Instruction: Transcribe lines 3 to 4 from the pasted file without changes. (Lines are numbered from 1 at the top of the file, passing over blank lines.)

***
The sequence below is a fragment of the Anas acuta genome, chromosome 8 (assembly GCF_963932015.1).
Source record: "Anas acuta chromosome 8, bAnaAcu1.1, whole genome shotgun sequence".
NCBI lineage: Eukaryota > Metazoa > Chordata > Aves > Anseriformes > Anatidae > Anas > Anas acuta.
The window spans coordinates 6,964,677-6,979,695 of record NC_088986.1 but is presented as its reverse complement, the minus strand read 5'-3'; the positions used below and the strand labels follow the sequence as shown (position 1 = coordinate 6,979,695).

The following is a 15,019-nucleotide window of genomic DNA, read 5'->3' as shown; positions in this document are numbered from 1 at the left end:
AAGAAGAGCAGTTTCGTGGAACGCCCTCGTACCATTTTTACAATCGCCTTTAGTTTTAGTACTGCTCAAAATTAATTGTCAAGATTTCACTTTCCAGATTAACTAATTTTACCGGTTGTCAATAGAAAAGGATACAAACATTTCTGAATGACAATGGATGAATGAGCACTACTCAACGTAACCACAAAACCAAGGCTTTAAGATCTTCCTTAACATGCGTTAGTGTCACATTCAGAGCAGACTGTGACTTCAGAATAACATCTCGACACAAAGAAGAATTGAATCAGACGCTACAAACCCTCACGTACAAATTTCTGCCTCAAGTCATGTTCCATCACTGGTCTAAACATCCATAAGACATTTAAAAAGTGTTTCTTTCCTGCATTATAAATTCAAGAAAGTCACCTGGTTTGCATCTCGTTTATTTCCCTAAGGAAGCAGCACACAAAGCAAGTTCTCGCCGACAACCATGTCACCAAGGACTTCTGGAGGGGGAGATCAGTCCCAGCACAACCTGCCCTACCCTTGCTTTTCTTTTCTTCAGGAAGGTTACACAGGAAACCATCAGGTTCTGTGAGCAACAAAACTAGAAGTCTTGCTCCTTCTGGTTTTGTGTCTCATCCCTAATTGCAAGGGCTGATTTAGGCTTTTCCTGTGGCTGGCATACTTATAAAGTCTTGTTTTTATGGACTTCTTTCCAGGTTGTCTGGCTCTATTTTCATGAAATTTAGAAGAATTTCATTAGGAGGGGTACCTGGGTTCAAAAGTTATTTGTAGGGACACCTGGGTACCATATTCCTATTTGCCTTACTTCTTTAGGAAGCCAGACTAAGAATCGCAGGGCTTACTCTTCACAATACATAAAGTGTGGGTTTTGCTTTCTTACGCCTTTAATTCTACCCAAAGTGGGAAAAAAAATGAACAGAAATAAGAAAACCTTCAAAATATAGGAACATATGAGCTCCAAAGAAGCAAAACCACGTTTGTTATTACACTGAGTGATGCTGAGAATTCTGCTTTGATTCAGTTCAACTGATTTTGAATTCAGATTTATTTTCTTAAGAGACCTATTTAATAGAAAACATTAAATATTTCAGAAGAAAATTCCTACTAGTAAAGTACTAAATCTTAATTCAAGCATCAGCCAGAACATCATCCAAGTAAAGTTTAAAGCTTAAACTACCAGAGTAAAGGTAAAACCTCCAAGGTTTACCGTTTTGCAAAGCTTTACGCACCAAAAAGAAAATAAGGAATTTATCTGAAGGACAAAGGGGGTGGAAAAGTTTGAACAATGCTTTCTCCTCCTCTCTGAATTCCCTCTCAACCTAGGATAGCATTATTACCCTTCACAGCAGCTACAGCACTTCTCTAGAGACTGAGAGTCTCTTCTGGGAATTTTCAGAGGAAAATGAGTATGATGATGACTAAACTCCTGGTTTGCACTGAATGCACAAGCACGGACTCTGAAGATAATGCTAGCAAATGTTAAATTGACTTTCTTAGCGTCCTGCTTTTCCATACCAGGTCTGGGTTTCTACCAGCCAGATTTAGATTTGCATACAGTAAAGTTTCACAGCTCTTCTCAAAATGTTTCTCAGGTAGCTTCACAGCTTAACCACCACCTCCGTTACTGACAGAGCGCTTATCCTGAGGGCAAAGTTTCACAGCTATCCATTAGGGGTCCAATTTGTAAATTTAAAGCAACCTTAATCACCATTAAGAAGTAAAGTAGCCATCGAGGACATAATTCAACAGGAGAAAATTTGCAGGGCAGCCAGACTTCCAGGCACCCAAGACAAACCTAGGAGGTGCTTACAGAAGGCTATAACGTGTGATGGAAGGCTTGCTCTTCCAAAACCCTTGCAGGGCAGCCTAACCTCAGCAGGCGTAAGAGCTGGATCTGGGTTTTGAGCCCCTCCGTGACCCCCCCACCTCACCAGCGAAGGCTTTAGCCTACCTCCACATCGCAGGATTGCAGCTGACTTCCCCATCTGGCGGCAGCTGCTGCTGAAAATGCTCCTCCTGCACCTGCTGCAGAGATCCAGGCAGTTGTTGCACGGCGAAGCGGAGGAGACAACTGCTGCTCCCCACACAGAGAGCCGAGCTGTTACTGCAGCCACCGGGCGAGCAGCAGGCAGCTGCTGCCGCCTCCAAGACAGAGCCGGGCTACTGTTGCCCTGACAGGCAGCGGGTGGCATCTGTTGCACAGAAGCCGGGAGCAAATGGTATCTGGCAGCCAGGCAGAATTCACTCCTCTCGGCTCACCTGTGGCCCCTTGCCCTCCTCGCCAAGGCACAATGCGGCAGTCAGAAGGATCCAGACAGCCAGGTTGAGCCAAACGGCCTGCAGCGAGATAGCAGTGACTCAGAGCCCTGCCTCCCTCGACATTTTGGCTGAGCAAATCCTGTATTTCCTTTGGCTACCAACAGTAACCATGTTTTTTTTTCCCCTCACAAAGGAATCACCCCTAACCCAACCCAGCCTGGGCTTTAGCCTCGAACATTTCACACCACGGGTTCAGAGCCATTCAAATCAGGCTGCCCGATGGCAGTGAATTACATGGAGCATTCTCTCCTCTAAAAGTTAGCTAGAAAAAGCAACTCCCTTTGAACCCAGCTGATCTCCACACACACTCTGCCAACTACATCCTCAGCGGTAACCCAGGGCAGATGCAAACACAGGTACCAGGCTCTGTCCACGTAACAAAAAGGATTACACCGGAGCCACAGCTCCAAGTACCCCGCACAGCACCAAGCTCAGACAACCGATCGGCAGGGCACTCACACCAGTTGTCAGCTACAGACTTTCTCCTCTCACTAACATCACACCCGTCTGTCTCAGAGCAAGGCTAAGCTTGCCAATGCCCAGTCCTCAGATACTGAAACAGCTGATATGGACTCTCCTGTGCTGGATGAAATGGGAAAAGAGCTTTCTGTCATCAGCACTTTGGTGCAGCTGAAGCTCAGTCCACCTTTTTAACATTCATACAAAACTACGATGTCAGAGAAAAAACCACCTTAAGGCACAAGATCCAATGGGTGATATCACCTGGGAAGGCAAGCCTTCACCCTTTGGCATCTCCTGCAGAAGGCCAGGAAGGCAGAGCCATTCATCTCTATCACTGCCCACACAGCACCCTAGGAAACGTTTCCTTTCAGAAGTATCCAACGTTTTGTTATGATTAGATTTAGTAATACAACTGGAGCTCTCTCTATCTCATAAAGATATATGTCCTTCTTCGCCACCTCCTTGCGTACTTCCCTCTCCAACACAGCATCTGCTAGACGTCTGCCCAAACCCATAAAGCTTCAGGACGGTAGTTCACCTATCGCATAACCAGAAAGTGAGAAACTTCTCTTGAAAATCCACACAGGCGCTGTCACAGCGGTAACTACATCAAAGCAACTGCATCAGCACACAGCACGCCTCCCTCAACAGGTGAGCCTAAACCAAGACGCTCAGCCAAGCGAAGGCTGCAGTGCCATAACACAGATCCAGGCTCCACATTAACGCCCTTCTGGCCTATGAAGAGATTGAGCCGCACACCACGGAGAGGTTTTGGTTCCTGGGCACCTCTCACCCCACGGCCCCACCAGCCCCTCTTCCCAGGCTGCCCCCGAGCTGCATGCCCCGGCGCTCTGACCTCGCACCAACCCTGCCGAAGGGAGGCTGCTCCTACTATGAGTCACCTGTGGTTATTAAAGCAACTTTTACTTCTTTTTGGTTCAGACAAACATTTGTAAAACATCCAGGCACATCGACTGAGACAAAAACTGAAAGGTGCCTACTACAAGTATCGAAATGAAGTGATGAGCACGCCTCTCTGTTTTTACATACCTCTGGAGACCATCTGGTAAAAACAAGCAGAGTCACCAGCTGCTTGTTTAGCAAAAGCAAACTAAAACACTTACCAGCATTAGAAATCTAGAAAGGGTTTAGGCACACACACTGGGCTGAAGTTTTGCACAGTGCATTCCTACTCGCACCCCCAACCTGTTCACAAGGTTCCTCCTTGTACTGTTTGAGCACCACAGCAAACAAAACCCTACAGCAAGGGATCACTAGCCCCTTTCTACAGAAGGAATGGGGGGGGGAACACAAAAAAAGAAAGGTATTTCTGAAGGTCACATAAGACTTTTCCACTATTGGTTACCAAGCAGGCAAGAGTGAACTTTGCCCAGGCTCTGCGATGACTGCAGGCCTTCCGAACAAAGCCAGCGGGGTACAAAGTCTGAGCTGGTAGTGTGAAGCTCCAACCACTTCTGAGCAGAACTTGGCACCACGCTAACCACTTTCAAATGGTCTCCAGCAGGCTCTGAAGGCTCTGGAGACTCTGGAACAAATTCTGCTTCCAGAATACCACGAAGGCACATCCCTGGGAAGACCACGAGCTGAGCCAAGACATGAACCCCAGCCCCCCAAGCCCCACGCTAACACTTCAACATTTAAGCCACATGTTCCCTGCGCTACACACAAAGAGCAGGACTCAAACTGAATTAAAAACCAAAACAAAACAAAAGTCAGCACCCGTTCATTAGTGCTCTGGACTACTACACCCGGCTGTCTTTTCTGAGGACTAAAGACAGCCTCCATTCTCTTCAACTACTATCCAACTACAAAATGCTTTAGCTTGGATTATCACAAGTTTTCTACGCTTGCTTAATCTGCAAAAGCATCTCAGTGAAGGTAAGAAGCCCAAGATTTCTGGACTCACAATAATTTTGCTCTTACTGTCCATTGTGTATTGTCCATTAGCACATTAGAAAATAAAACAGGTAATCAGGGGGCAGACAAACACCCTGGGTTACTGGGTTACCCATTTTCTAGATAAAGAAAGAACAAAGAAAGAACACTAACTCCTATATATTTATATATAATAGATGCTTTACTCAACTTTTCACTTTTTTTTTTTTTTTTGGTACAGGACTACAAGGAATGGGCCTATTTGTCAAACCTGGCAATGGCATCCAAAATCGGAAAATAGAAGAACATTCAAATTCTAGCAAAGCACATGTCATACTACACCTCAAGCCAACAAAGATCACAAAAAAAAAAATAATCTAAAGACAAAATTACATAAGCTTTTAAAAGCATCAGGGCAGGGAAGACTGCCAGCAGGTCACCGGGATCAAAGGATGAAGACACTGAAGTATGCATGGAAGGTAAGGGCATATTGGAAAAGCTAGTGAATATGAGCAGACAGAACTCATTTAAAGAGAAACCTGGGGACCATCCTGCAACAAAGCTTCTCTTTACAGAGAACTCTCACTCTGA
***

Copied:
NCBI lineage: Eukaryota > Metazoa > Chordata > Aves > Anseriformes > Anatidae > Anas > Anas acuta.
The window spans coordinates 6,964,677-6,979,695 of record NC_088986.1 but is presented as its reverse complement, the minus strand read 5'-3'; the positions used below and the strand labels follow the sequence as shown (position 1 = coordinate 6,979,695).